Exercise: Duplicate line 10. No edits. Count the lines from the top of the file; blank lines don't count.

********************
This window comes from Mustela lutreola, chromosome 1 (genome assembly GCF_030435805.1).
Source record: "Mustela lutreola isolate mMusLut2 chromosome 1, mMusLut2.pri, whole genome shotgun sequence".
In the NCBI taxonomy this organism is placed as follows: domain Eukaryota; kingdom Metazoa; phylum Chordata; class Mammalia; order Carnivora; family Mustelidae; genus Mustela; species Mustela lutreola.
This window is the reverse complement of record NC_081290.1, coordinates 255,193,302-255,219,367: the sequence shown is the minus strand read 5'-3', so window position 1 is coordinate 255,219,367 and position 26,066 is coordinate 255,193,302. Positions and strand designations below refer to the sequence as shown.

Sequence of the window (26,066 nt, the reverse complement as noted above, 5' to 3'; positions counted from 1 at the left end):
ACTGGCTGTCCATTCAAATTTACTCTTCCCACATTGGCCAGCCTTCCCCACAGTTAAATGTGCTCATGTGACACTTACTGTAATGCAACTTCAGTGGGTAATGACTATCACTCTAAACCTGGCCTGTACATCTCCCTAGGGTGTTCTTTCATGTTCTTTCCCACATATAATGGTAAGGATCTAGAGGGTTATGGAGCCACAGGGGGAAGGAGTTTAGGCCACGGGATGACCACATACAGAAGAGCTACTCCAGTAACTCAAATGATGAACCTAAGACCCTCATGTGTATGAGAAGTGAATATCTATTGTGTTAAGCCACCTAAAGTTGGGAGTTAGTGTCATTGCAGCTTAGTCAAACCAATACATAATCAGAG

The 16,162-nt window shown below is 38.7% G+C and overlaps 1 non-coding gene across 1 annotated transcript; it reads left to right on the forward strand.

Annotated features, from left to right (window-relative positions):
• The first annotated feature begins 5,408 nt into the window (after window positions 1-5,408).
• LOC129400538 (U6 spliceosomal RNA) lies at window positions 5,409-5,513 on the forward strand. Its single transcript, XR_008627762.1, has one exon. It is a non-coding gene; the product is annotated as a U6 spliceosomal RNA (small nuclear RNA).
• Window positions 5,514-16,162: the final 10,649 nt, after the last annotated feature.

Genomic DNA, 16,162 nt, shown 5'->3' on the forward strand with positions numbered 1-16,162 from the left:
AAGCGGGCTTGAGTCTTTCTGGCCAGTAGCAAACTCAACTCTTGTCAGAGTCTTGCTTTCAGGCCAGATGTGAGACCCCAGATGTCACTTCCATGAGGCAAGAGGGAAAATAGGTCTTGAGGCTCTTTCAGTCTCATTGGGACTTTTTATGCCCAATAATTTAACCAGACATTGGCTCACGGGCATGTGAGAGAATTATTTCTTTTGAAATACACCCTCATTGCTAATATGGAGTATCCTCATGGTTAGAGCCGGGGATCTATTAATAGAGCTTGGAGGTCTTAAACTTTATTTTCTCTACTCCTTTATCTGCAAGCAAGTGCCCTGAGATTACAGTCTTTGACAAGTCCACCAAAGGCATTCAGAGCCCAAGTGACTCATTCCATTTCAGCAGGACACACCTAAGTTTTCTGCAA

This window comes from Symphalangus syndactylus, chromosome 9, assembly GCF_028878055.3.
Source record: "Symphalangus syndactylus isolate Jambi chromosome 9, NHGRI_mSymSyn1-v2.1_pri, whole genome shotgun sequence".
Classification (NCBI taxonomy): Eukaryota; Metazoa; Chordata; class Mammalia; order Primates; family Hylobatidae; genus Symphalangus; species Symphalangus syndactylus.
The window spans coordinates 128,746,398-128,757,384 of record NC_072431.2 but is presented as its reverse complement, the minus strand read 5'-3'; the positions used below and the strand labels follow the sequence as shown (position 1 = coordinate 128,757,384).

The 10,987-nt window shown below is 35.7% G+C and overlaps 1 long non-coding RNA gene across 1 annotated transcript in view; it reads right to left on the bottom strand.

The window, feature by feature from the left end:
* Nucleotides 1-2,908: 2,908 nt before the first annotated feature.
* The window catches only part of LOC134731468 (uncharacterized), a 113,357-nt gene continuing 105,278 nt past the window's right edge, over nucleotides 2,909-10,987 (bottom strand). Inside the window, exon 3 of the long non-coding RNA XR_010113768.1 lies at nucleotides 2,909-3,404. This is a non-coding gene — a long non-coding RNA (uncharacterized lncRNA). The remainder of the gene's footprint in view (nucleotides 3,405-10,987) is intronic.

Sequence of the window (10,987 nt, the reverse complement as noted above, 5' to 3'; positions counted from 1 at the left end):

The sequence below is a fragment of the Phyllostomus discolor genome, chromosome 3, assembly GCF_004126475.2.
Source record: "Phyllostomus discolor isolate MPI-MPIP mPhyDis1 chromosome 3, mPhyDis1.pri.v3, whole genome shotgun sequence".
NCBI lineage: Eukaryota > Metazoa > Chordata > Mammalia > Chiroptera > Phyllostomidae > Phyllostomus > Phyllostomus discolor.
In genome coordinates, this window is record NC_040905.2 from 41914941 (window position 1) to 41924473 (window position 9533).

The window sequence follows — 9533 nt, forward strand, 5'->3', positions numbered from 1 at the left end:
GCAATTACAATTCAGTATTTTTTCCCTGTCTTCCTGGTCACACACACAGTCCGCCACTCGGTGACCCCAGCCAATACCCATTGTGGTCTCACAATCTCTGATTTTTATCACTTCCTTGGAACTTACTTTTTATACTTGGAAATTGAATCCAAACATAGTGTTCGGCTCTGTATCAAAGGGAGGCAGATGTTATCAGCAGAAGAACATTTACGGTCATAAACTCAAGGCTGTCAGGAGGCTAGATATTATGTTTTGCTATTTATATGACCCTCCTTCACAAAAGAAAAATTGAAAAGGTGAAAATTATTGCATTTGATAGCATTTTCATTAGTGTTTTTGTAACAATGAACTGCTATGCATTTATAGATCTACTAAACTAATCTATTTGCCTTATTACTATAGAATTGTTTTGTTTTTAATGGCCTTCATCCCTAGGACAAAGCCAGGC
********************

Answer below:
• LOC129400538 (U6 spliceosomal RNA) lies at window positions 5,409-5,513 on the forward strand. Its single transcript, XR_008627762.1, has one exon. It is a non-coding gene; the product is annotated as a U6 spliceosomal RNA (small nuclear RNA).